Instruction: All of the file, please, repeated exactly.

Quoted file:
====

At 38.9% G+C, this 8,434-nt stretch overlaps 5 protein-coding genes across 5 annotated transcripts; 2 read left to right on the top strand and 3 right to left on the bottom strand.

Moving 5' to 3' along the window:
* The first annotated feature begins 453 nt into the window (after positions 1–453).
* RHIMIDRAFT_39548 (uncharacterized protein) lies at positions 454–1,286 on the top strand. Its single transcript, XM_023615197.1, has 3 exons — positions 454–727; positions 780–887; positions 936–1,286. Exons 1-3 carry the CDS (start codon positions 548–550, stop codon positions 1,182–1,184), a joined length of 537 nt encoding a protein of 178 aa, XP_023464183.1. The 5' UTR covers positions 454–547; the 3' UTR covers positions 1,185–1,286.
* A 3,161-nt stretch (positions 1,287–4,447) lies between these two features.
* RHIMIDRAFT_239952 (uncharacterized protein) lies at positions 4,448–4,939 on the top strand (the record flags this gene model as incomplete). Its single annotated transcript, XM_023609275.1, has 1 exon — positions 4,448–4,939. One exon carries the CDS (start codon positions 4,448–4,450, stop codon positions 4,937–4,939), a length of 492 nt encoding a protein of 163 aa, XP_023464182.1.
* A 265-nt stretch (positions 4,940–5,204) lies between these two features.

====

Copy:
At 38.9% G+C, this 8,434-nt stretch overlaps 5 protein-coding genes across 5 annotated transcripts; 2 read left to right on the top strand and 3 right to left on the bottom strand.

Moving 5' to 3' along the window:
* The first annotated feature begins 453 nt into the window (after positions 1–453).
* RHIMIDRAFT_39548 (uncharacterized protein) lies at positions 454–1,286 on the top strand. Its single transcript, XM_023615197.1, has 3 exons — positions 454–727; positions 780–887; positions 936–1,286. Exons 1-3 carry the CDS (start codon positions 548–550, stop codon positions 1,182–1,184), a joined length of 537 nt encoding a protein of 178 aa, XP_023464183.1. The 5' UTR covers positions 454–547; the 3' UTR covers positions 1,185–1,286.
* A 3,161-nt stretch (positions 1,287–4,447) lies between these two features.
* RHIMIDRAFT_239952 (uncharacterized protein) lies at positions 4,448–4,939 on the top strand (the record flags this gene model as incomplete). Its single annotated transcript, XM_023609275.1, has 1 exon — positions 4,448–4,939. One exon carries the CDS (start codon positions 4,448–4,450, stop codon positions 4,937–4,939), a length of 492 nt encoding a protein of 163 aa, XP_023464182.1.
* A 265-nt stretch (positions 4,940–5,204) lies between these two features.